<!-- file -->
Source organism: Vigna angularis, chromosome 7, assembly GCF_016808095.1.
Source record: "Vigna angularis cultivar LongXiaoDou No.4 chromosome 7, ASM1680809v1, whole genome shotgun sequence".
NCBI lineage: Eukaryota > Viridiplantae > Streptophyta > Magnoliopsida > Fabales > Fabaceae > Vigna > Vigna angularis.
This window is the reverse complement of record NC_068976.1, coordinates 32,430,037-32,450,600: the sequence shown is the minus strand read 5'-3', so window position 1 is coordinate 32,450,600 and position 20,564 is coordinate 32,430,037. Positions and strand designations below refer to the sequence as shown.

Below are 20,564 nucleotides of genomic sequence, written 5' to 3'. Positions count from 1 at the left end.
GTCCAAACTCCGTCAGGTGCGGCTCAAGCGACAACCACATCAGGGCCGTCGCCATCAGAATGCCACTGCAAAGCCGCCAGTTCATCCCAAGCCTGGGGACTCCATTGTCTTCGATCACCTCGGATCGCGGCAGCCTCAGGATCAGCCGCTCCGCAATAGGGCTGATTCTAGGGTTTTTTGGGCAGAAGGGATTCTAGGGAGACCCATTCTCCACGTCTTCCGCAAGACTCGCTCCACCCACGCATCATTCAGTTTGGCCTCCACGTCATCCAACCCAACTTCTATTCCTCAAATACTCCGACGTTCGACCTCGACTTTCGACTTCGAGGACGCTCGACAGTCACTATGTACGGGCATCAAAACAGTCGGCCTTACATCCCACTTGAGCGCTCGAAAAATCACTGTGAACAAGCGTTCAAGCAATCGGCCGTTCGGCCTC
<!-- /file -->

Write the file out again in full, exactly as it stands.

Source organism: Vigna angularis, chromosome 7, assembly GCF_016808095.1.
Source record: "Vigna angularis cultivar LongXiaoDou No.4 chromosome 7, ASM1680809v1, whole genome shotgun sequence".
NCBI lineage: Eukaryota > Viridiplantae > Streptophyta > Magnoliopsida > Fabales > Fabaceae > Vigna > Vigna angularis.
This window is the reverse complement of record NC_068976.1, coordinates 32,430,037-32,450,600: the sequence shown is the minus strand read 5'-3', so window position 1 is coordinate 32,450,600 and position 20,564 is coordinate 32,430,037. Positions and strand designations below refer to the sequence as shown.

Below are 20,564 nucleotides of genomic sequence, written 5' to 3'. Positions count from 1 at the left end.
GTCCAAACTCCGTCAGGTGCGGCTCAAGCGACAACCACATCAGGGCCGTCGCCATCAGAATGCCACTGCAAAGCCGCCAGTTCATCCCAAGCCTGGGGACTCCATTGTCTTCGATCACCTCGGATCGCGGCAGCCTCAGGATCAGCCGCTCCGCAATAGGGCTGATTCTAGGGTTTTTTGGGCAGAAGGGATTCTAGGGAGACCCATTCTCCACGTCTTCCGCAAGACTCGCTCCACCCACGCATCATTCAGTTTGGCCTCCACGTCATCCAACCCAACTTCTATTCCTCAAATACTCCGACGTTCGACCTCGACTTTCGACTTCGAGGACGCTCGACAGTCACTATGTACGGGCATCAAAACAGTCGGCCTTACATCCCACTTGAGCGCTCGAAAAATCACTGTGAACAAGCGTTCAAGCAATCGGCCGTTCGGCCTC